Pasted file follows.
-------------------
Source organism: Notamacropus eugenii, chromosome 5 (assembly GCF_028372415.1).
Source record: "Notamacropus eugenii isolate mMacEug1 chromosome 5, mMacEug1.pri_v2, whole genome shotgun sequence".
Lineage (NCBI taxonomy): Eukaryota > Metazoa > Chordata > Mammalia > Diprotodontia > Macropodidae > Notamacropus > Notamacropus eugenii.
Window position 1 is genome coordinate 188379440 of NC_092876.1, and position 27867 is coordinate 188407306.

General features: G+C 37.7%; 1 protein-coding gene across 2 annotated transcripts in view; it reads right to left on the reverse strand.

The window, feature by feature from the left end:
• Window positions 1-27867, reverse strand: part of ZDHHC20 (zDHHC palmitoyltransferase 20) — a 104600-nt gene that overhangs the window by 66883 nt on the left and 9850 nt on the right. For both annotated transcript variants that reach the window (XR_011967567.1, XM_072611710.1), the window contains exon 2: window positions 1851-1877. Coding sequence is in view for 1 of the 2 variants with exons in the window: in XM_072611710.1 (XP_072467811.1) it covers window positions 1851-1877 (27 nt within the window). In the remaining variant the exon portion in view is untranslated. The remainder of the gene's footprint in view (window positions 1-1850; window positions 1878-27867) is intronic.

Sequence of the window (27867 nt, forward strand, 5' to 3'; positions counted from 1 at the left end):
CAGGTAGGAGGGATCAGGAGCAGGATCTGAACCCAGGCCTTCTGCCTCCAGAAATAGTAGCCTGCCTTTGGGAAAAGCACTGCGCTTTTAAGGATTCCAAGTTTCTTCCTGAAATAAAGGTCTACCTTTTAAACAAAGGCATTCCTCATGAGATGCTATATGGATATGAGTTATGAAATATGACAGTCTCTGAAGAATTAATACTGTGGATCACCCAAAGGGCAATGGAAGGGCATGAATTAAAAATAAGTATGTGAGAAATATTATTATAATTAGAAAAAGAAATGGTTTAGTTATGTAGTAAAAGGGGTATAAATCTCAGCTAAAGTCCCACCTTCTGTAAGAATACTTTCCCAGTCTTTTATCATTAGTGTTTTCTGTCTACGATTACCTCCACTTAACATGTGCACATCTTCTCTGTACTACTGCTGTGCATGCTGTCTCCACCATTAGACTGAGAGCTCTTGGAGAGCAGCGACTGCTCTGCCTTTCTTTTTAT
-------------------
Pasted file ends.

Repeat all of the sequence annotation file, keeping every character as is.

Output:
Source organism: Notamacropus eugenii, chromosome 5 (assembly GCF_028372415.1).
Source record: "Notamacropus eugenii isolate mMacEug1 chromosome 5, mMacEug1.pri_v2, whole genome shotgun sequence".
Lineage (NCBI taxonomy): Eukaryota > Metazoa > Chordata > Mammalia > Diprotodontia > Macropodidae > Notamacropus > Notamacropus eugenii.
Window position 1 is genome coordinate 188379440 of NC_092876.1, and position 27867 is coordinate 188407306.

General features: G+C 37.7%; 1 protein-coding gene across 2 annotated transcripts in view; it reads right to left on the reverse strand.

The window, feature by feature from the left end:
• Window positions 1-27867, reverse strand: part of ZDHHC20 (zDHHC palmitoyltransferase 20) — a 104600-nt gene that overhangs the window by 66883 nt on the left and 9850 nt on the right. For both annotated transcript variants that reach the window (XR_011967567.1, XM_072611710.1), the window contains exon 2: window positions 1851-1877. Coding sequence is in view for 1 of the 2 variants with exons in the window: in XM_072611710.1 (XP_072467811.1) it covers window positions 1851-1877 (27 nt within the window). In the remaining variant the exon portion in view is untranslated. The remainder of the gene's footprint in view (window positions 1-1850; window positions 1878-27867) is intronic.

Sequence of the window (27867 nt, forward strand, 5' to 3'; positions counted from 1 at the left end):
CAGGTAGGAGGGATCAGGAGCAGGATCTGAACCCAGGCCTTCTGCCTCCAGAAATAGTAGCCTGCCTTTGGGAAAAGCACTGCGCTTTTAAGGATTCCAAGTTTCTTCCTGAAATAAAGGTCTACCTTTTAAACAAAGGCATTCCTCATGAGATGCTATATGGATATGAGTTATGAAATATGACAGTCTCTGAAGAATTAATACTGTGGATCACCCAAAGGGCAATGGAAGGGCATGAATTAAAAATAAGTATGTGAGAAATATTATTATAATTAGAAAAAGAAATGGTTTAGTTATGTAGTAAAAGGGGTATAAATCTCAGCTAAAGTCCCACCTTCTGTAAGAATACTTTCCCAGTCTTTTATCATTAGTGTTTTCTGTCTACGATTACCTCCACTTAACATGTGCACATCTTCTCTGTACTACTGCTGTGCATGCTGTCTCCACCATTAGACTGAGAGCTCTTGGAGAGCAGCGACTGCTCTGCCTTTCTTTTTAT